Ranma 1/2 is a manga with the story and art by Rumiko Takahashi. Viz Media holds the North American rights to distribute the manga in the United States. This version of the manga volume was published in 1993; the particular copy I read was the seventeenth printing, which was published in 2002. This manga was published as a flipped version, meaning that it reads like an American book instead of a traditional manga. The English adaptation of this manga volume was done by Gerard Jones and Matt Thorn. Looking at the pressing of the manga, there is no age rating printed anywhere on it.
Ranma 1/2 Volume 1
Written by: Rumiko Takahashi
English Publisher: VIZ Media
Release Date: January 8, 2008
Ranma Saotome and his father, Genma, are martial artists. While training at the cursed springs in Jusenkyo, they each fall into a cursed spring; Ranma falls into the spring of drowned girl, while Genma falls into the spring of drowned panda. Afterward, Ranma becomes a girl whenever he is covered in cold water, while his father turns into a panda; warm water returns them to their regular forms. In addition, Ranma finds himself engaged to Akane Tendo, the youngest daughter of one of Genma’s old friends. In this volume, we meet Kuno, who is very interested in Akane; after he meets Ranma in his girl form, he falls for her, too. We also learn that Akane has a crush on Dr. Tofu, the chiropractor in town; however, Dr. Tofu has eyes for Akane’s older sister, Kasumi. Ryoga is also introduced in this volume, and he has a grudge against Ranma.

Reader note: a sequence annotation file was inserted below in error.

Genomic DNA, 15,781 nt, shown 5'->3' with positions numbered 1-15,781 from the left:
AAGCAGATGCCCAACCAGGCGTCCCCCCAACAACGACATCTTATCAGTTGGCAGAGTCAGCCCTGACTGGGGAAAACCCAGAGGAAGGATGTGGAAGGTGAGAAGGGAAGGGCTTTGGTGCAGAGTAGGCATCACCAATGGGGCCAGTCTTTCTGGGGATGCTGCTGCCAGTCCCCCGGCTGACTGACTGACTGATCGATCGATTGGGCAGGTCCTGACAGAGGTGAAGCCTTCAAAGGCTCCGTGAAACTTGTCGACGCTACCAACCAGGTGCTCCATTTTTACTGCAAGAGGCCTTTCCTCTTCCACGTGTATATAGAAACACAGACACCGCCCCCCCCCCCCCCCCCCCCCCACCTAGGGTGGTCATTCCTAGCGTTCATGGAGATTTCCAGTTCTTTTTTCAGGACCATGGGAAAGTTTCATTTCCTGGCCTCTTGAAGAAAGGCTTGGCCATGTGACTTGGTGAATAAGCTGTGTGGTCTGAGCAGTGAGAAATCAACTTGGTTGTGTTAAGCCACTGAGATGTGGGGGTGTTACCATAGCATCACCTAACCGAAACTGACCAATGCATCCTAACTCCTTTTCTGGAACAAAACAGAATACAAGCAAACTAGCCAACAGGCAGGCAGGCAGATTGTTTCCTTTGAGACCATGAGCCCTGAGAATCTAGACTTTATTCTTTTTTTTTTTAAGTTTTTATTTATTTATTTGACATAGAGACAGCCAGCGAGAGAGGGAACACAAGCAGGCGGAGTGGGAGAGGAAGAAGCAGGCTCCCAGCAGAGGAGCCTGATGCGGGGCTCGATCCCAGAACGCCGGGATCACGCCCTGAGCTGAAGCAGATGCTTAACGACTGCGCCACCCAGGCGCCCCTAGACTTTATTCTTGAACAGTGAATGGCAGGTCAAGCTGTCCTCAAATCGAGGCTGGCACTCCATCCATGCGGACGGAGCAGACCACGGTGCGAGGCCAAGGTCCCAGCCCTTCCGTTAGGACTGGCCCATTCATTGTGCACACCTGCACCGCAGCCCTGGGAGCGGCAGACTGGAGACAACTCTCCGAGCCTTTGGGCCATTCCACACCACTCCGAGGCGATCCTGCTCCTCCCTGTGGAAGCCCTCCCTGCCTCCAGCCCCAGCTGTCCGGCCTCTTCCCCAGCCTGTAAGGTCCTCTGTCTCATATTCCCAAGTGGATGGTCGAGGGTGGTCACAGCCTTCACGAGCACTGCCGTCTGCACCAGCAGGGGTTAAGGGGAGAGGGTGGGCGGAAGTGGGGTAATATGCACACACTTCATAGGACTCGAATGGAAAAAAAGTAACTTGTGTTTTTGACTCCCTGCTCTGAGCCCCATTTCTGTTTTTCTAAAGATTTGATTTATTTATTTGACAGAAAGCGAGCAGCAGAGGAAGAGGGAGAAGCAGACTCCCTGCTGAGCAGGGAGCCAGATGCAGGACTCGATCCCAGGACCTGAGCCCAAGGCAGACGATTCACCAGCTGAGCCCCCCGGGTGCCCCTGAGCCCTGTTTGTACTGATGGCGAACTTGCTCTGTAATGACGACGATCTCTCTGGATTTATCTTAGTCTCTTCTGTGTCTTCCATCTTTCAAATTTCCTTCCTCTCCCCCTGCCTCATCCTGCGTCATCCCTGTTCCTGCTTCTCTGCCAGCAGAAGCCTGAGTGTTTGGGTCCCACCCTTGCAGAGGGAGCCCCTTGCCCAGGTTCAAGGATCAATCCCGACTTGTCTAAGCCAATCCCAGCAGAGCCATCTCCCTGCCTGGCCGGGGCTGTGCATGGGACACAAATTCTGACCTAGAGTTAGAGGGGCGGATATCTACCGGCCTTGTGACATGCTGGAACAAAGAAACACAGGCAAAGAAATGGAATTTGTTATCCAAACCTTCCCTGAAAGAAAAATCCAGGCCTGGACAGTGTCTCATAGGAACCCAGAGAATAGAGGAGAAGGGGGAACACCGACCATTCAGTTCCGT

When Viz released this pressing of the Ranma 1/2 volume, I found a couple of issues with it. First, some of the speech bubbles at the edge of the pages are cut off. Secondly, when Viz reproduced the manga, something went wrong in this copy that I read; it almost looks like it’s a second or third generation copy, and some of the details appear to be lost. Hopefully these were just production issues with this particular copy, and not with all of the copies released for this printing.
I really enjoy Rumiko Takahashi’s art style. Her characters are so expressive, and they are able to convincingly convey what they’re feeling through their facial expressions. It should be pointed out that there are occasional drawings in this volume that show female nudity.
This is a manga that I would personally recommend for older teenagers and adults who enjoy humor and have some appreciation for the martial arts.
I wrote this review after reading a copy of this manga volume that I checked out through the King County Library System.
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